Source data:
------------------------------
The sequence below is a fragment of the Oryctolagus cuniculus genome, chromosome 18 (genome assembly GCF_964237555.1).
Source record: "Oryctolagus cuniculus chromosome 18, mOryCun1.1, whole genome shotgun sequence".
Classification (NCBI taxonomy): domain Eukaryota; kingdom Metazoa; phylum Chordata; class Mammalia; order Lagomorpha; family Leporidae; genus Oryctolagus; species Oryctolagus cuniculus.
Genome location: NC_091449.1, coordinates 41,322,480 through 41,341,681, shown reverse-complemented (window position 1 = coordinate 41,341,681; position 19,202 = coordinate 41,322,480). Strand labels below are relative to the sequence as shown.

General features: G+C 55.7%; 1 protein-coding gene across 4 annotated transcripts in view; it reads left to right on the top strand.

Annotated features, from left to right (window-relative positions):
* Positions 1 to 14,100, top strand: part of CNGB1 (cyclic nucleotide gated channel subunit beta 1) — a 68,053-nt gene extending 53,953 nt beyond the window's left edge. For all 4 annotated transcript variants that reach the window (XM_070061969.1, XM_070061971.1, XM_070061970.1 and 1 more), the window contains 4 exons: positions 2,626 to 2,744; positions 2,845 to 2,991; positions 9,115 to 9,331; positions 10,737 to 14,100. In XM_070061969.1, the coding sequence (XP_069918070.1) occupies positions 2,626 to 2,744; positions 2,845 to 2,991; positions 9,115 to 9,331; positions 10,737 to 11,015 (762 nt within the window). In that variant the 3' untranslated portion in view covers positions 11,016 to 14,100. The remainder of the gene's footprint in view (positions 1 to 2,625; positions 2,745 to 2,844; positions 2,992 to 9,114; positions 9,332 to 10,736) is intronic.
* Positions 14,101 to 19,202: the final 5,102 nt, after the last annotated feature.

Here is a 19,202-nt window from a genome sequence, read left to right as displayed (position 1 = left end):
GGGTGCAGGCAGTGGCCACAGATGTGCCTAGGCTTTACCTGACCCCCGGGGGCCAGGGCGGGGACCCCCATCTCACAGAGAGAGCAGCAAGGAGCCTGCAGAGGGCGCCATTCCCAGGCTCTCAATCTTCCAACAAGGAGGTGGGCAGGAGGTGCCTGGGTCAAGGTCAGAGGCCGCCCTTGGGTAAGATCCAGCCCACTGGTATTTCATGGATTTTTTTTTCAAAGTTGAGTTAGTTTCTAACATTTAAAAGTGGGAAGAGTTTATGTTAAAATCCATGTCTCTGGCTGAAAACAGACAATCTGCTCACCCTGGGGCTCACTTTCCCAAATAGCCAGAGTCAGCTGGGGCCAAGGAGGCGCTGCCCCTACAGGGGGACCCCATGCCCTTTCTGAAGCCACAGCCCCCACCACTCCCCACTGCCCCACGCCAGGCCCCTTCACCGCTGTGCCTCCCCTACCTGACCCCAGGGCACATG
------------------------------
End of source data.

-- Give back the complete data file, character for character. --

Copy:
The sequence below is a fragment of the Oryctolagus cuniculus genome, chromosome 18 (genome assembly GCF_964237555.1).
Source record: "Oryctolagus cuniculus chromosome 18, mOryCun1.1, whole genome shotgun sequence".
Classification (NCBI taxonomy): domain Eukaryota; kingdom Metazoa; phylum Chordata; class Mammalia; order Lagomorpha; family Leporidae; genus Oryctolagus; species Oryctolagus cuniculus.
Genome location: NC_091449.1, coordinates 41,322,480 through 41,341,681, shown reverse-complemented (window position 1 = coordinate 41,341,681; position 19,202 = coordinate 41,322,480). Strand labels below are relative to the sequence as shown.

General features: G+C 55.7%; 1 protein-coding gene across 4 annotated transcripts in view; it reads left to right on the top strand.

Annotated features, from left to right (window-relative positions):
* Positions 1 to 14,100, top strand: part of CNGB1 (cyclic nucleotide gated channel subunit beta 1) — a 68,053-nt gene extending 53,953 nt beyond the window's left edge. For all 4 annotated transcript variants that reach the window (XM_070061969.1, XM_070061971.1, XM_070061970.1 and 1 more), the window contains 4 exons: positions 2,626 to 2,744; positions 2,845 to 2,991; positions 9,115 to 9,331; positions 10,737 to 14,100. In XM_070061969.1, the coding sequence (XP_069918070.1) occupies positions 2,626 to 2,744; positions 2,845 to 2,991; positions 9,115 to 9,331; positions 10,737 to 11,015 (762 nt within the window). In that variant the 3' untranslated portion in view covers positions 11,016 to 14,100. The remainder of the gene's footprint in view (positions 1 to 2,625; positions 2,745 to 2,844; positions 2,992 to 9,114; positions 9,332 to 10,736) is intronic.
* Positions 14,101 to 19,202: the final 5,102 nt, after the last annotated feature.

Here is a 19,202-nt window from a genome sequence, read left to right as displayed (position 1 = left end):
GGGTGCAGGCAGTGGCCACAGATGTGCCTAGGCTTTACCTGACCCCCGGGGGCCAGGGCGGGGACCCCCATCTCACAGAGAGAGCAGCAAGGAGCCTGCAGAGGGCGCCATTCCCAGGCTCTCAATCTTCCAACAAGGAGGTGGGCAGGAGGTGCCTGGGTCAAGGTCAGAGGCCGCCCTTGGGTAAGATCCAGCCCACTGGTATTTCATGGATTTTTTTTTCAAAGTTGAGTTAGTTTCTAACATTTAAAAGTGGGAAGAGTTTATGTTAAAATCCATGTCTCTGGCTGAAAACAGACAATCTGCTCACCCTGGGGCTCACTTTCCCAAATAGCCAGAGTCAGCTGGGGCCAAGGAGGCGCTGCCCCTACAGGGGGACCCCATGCCCTTTCTGAAGCCACAGCCCCCACCACTCCCCACTGCCCCACGCCAGGCCCCTTCACCGCTGTGCCTCCCCTACCTGACCCCAGGGCACATG